Perceived Vibration Strength in Mobile Devices: The Effect of Weight and Frequency
ABSTRACT This paper addresses the question of strength perception for vibration signals used in mobile devices. Employing devices similar to standard cell phones and using pulsed vibration signals to combat adaptation effects, experiments were performed to study the effect of weight and underlying on perceived strength. Results shows that for the same measured acceleration on the device, a heavier box is perceived to vibrate with greater strength. Furthermore, signals with higher underlying frequency are perceived to be weaker for the same measured acceleration. While our results are consistent with previous studies, they are obtained for the specific condition of ungrounded, vibrating objects held in the hand. Our results suggest the need for a systematic correction law for use by designers to specify the vibratory characteristics of a device as a function of its weight and of the desired operating frequency.
[Show abstract] [Hide abstract]
ABSTRACT: Vibrotactile rendering is one of the most popular means for improving the user interface of a mobile device, but the availability of related perceptual data that can aid vibrotactile effect design is not currently sufficient. The present paper reports data from a series of psychophysical studies designed to fill this gap. In Experiment I, we measured the absolute detection thresholds of sinusoidal vibrotactile stimuli transmitted to the hand through a mobile phone. Stimuli were generated by a mechanical shaker system that can produce vibrations over a broad frequency and amplitude range. The detection thresholds reported here are a new addition to the literature, and can serve as a baseline for vibrotactile stimulus design. In Experiment II, we estimated the perceived intensities of mobile device vibrations for various frequencies and amplitudes using the same shaker system. We also determined a form of parametric nonlinear function based on Stevens' power law and fit the function to the measured data. This psychophysical magnitude function, which maps vibration frequency and amplitude to a resulting perceived intensity, can be used to predict the perceived intensity of a mobile device vibration from its physical parameter values. In Experiment III, we measured another set of perceived intensities using two commercial miniature vibration actuators (vibration motor and voice-coil actuator) in place of the mechanical shaker. The purpose of this experiment was to evaluate the utility of the psychophysical magnitude function obtained in Experiment II, as vibrotactile stimuli produced by miniature actuators may have different physical characteristics, such as vibration direction and ground condition. Comparison of the results of Experiments II and III confirmed that the psychophysical magnitude function can reliably predict changing trends in the perceived intensity of mobile device vibration. We also discuss further research issues encountered during the investigation. The results presented in this paper may be instrumental in the design of effective vibrotactile actuators and perceptually-salient rendering algorithms for mobile devices.Presence Teleoperators & Virtual Environments 08/2010; 19(4):364-387. DOI:10.1162/PRES_a_00011 · 0.91 Impact Factor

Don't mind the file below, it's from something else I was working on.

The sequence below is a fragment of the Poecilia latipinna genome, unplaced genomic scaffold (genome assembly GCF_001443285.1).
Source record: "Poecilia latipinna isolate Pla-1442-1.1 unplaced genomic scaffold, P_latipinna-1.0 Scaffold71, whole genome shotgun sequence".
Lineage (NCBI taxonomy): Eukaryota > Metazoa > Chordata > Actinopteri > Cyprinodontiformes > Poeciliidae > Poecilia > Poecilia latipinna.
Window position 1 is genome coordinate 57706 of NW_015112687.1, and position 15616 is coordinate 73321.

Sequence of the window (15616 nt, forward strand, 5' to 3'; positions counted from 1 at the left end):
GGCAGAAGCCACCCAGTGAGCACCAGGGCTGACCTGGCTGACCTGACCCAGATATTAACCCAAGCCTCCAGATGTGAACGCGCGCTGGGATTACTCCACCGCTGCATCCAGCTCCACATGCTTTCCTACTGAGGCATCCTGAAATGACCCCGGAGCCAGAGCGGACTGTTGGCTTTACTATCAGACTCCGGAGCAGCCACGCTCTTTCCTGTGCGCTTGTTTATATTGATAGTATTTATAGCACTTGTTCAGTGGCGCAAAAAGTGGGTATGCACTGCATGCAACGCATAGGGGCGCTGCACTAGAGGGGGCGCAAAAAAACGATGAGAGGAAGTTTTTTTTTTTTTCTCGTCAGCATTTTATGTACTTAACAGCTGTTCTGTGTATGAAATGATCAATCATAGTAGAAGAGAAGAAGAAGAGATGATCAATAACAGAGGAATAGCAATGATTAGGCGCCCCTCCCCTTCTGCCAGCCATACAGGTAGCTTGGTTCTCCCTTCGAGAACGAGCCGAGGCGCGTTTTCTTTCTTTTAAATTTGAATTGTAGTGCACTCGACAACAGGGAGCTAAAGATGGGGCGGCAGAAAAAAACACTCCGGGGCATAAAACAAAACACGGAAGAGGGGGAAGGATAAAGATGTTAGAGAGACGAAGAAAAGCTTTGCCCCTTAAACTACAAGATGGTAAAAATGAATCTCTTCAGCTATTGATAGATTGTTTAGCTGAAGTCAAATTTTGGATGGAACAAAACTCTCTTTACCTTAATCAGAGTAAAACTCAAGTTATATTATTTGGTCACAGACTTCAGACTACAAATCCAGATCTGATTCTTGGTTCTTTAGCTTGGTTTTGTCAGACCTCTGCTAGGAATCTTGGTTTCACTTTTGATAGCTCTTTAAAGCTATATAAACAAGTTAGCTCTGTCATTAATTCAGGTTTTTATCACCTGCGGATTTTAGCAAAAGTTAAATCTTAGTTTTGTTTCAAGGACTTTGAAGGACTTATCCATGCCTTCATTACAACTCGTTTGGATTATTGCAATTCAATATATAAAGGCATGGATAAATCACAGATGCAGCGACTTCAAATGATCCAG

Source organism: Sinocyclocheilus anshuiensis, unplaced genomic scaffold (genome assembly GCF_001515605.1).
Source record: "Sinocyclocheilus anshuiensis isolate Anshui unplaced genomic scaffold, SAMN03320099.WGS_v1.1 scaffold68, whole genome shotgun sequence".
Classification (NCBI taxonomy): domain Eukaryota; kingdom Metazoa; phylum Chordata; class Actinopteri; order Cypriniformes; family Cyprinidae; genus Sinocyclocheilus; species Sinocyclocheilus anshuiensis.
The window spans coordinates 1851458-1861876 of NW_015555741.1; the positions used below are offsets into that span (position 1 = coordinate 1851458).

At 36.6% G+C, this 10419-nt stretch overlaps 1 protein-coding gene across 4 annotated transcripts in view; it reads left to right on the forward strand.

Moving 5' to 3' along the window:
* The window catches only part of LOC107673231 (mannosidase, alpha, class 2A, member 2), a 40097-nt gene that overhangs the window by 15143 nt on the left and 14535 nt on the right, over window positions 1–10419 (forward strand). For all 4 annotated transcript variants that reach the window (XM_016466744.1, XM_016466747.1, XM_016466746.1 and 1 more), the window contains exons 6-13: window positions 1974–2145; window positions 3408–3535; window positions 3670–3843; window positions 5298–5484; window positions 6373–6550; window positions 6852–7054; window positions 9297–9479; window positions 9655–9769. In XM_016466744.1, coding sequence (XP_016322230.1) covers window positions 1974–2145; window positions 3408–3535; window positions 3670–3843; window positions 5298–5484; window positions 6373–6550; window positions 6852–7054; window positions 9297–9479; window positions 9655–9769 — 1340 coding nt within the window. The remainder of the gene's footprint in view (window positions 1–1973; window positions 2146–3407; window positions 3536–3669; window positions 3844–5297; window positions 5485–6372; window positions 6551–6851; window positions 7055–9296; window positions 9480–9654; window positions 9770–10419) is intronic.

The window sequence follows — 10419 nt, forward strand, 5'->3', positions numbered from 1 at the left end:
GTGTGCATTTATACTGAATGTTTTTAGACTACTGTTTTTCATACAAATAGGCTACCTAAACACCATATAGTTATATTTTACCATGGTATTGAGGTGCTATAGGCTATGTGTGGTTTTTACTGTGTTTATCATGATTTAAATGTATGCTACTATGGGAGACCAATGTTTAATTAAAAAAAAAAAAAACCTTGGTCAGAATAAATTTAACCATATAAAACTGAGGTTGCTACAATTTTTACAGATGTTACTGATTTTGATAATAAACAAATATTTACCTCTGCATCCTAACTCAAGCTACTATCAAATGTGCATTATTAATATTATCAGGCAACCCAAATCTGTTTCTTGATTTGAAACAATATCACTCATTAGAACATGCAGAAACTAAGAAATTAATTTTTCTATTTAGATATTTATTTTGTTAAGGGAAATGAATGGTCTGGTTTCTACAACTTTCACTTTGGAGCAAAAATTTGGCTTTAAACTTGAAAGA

Conference Paper: Vibrotactile stimulation can affect auditory loudness: a pilot study[Show abstract] [Hide abstract]
ABSTRACT: Very few cases have been reported where tactile stimulation affects auditory perception. In this pilot study, we asked volunteers to compare the loudness of combinations of vibrotactile and auditory stimuli. A 50-300 Hz band-limited pink noise signal was used as the stimulus in the two modalities, simultaneously heard through headphones and felt in the hands to be compared to when it was heard only. On average, the same auditory stimulus was judged to be about one dB louder when it was simultaneously heard and felt rather than when it was heard only. This condition could be interpreted as having enhanced the perception of loudness by a whole jnd.Proceedings of the 2012 international conference on Haptics: perception, devices, mobility, and communication - Volume Part II; 06/2012
[Show abstract] [Hide abstract]
ABSTRACT: This study investigates the effect of mechanical ground on the perceived intensity of vibration transmitted through a handheld object. To this end, we carried out an intensity matching experiment in which the points of subjective equality were measured between grounded and ungrounded conditions. Results showed that the grounded vibrations were perceived to be 1.63---1.86 times stronger than the ungrounded vibrations. This intensity difference was decreased with increasing vibration frequency. Our results are in line with the general fact that afferent movements, which are more apparent under the ungrounded condition, may induce tactile suppression.Proceedings of the 2012 international conference on Haptics: perception, devices, mobility, and communication - Volume Part II; 06/2012